CNBC's Phil LeBeau discusses big numbers for General Motors in the second quarter. » Read More
Stocks shot up Tuesday after the Federal Reserve dramatically cut interest rates.
Stocks rose Tuesday, even after dismal reports on CPI and housing starts, as investors hope for new direction from the Federal Reserve when the central bank delivers its decision on interest rates today.
With the Fed's key rate dropping closer to zero, the central bank is moving into uncharted territory. Still, Fed Chairman Bernanke has made it clear the Fed isn't running out of ammunition yet.
With the film strip of our lives playing out as we buy, sell, curse, and embrace our cars, it's no wonder we are passionate about what we want to see happen to the Big 3. But here's the problem: few of us seem willing to accept the other side is saying stuff that may have some merits.
The Consumer Price Index had its biggest one month drop ever. Here is a breakdown of the inflation benchmark to show you where costs are falling most.
Stocks closed lower amid worries about bank earnings and weak consumer spending on tech.
A Chinese-made electric car, backed by Warren Buffett, has been officially introduced to the retail market in that country. The plug-in was scheduled to be sold in the U.S. and Europe starting in 2010, but Reuters quotes BYD Chairman Wang Chuan Fu as telling reporters those plans have been delayed one year to 2011.
As Detroit waits to see how much financial help it will get from the White House and how that aid will be structured, we keep hearing one thing over and over. The Bush administration wants to avoid a "disorderly bankruptcy" in the auto industry. This is not good news for GM and Chrysler.
U.S. stock index futures were mixed as contradictory information on a bailout package for troubled automakers were making investors nervous.
Even the worst of news couldn't jolt investors Friday. Here's what it means for the market.
Do you think allowing the auto companies to go bankrupt would cripple the US economy?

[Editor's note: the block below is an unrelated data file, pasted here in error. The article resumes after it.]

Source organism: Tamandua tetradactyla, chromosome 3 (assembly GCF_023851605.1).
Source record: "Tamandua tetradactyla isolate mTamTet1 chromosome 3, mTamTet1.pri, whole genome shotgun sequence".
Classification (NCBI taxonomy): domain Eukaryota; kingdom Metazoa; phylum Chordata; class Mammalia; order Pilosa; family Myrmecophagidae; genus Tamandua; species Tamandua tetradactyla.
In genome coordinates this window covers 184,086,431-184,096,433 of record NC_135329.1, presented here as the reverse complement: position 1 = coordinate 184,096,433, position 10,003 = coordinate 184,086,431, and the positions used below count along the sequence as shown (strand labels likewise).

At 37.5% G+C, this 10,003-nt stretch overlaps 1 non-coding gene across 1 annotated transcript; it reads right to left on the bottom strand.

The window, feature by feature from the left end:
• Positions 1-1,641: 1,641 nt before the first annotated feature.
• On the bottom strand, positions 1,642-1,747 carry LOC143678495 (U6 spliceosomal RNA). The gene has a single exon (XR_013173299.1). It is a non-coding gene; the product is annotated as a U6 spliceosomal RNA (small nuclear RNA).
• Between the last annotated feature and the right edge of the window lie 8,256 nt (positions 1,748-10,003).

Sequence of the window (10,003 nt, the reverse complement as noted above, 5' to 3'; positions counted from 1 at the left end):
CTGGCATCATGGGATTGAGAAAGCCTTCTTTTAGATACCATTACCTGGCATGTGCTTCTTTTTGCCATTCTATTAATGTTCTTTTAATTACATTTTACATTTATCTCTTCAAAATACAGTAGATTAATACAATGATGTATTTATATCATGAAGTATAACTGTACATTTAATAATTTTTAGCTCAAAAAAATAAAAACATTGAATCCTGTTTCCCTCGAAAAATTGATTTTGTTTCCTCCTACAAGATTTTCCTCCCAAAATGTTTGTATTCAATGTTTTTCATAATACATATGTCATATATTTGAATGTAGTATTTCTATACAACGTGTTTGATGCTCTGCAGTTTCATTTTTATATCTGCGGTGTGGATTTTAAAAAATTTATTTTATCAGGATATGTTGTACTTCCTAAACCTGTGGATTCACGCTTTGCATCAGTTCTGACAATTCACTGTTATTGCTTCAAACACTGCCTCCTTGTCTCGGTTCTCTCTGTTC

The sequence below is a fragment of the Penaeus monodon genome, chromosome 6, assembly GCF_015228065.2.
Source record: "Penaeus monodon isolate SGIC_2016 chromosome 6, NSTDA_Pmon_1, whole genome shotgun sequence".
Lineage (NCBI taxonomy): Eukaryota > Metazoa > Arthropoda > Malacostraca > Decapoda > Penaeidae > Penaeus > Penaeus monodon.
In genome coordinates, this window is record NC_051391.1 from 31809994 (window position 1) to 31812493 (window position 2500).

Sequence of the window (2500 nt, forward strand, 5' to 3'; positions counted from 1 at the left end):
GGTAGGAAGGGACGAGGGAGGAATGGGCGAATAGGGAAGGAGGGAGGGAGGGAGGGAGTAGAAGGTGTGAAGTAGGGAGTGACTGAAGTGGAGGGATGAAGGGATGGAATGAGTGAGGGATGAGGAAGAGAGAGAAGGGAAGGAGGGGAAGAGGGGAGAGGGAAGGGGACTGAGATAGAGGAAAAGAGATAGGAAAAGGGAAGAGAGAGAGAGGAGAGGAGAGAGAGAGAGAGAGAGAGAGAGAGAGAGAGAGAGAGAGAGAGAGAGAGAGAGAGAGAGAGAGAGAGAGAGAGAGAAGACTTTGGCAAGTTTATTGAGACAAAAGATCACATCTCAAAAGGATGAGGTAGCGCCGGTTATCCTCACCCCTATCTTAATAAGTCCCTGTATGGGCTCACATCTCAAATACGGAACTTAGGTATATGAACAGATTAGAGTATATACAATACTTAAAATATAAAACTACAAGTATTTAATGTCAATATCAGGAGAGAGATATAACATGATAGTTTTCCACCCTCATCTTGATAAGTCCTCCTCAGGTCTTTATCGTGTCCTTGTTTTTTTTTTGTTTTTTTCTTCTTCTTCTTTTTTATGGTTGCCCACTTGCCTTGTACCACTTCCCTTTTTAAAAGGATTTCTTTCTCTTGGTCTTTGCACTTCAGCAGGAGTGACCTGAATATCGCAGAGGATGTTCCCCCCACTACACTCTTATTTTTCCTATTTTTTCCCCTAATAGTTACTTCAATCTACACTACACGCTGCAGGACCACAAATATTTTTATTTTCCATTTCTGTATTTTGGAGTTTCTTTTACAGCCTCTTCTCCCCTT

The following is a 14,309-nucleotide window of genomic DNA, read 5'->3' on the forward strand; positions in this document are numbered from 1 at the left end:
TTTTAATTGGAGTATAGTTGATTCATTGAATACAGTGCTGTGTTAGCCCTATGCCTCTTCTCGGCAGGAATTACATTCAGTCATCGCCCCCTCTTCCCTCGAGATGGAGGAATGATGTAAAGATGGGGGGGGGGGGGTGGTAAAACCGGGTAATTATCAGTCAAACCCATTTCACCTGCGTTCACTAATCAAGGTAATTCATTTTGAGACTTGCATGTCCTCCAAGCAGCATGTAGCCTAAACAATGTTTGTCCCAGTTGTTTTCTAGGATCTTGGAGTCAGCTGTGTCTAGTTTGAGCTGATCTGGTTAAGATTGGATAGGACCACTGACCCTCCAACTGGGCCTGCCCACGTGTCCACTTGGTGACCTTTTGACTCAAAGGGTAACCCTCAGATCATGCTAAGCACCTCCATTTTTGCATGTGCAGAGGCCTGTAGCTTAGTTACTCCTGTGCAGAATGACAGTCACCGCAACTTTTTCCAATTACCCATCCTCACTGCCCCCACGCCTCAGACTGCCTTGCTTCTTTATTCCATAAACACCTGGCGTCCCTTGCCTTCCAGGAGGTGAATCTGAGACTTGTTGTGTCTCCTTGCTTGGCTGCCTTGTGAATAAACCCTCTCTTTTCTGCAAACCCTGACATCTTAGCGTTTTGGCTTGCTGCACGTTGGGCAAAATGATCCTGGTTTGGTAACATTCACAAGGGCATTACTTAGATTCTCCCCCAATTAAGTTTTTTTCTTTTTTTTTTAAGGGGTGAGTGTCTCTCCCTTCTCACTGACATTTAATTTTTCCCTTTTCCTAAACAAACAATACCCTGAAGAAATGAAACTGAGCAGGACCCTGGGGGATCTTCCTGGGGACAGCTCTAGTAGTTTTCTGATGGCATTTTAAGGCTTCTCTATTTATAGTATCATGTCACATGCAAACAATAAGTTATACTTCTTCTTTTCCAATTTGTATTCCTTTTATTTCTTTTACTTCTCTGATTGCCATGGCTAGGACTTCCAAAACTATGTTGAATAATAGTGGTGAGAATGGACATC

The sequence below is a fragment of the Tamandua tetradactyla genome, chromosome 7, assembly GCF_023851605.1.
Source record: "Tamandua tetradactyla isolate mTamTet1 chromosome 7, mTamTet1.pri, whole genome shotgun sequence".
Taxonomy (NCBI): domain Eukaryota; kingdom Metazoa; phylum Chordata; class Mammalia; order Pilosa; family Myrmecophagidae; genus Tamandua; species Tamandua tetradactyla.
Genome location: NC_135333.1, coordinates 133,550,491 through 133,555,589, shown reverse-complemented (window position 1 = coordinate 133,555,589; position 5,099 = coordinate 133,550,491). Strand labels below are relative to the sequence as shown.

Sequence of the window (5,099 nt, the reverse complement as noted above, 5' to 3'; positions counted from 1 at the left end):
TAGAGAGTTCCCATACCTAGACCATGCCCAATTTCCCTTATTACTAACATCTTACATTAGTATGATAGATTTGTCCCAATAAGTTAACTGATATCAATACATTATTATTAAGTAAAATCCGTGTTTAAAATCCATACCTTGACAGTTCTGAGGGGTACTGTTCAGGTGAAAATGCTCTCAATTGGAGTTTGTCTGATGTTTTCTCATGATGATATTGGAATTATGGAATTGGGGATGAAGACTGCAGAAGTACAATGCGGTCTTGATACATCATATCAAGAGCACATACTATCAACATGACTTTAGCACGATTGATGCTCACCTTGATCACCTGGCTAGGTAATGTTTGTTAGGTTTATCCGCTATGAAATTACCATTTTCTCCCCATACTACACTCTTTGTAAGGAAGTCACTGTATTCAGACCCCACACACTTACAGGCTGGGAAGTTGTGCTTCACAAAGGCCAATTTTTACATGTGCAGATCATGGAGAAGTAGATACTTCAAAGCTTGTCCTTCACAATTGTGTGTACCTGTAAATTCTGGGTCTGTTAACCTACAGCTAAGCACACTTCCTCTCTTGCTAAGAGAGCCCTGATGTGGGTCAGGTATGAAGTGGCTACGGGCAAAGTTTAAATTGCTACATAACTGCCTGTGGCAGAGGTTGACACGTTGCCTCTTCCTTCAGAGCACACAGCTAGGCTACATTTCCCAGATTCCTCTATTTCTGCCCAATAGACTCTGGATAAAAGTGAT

The Dow rose on Friday on hopes that a lifeline for struggling U.S. automakers could still materialize...
Stocks ended higher Friday after a topsy-turvy day of wondering if auto makers would get a bailout or face bankruptcy.
If even one of the Big Three goes bankrupt, many of the already struggling auto suppliers will fail, said Wilbur Ross, WL Ross & Co. chairman & CEO of the company.
Most on Wall Street expected Dow declines worth a few hundred points, but that didn't happen. So what's going on?
Stocks traded mixed after the Treasury offered to help prop up the auto makers after the Senate rejected the $14 billion bailout passed by the House.
Polls show Americans split on bailing out the U.S. automakers, a highly visible troubled sector in a country grappling with recession. Melvyn W. writes, "They must not be bailed out...
If you have a choice, staying away from bankrupt retailers is a good idea.
This week brought a slew of layoffs, including Dow component Bank of America, which said its planned job cuts may grow to 35,000 over three years after it completes its purchase of Merrill Lynch.
First, there's the question of how much money is really needed. The bill would have allotted $14 billion in loans, but most think the amount needed to avoid imminent bankruptcy is smaller, probably in the $5-10 billion range. This makes it doable using some combination of government guarantee and, perhaps, private lending.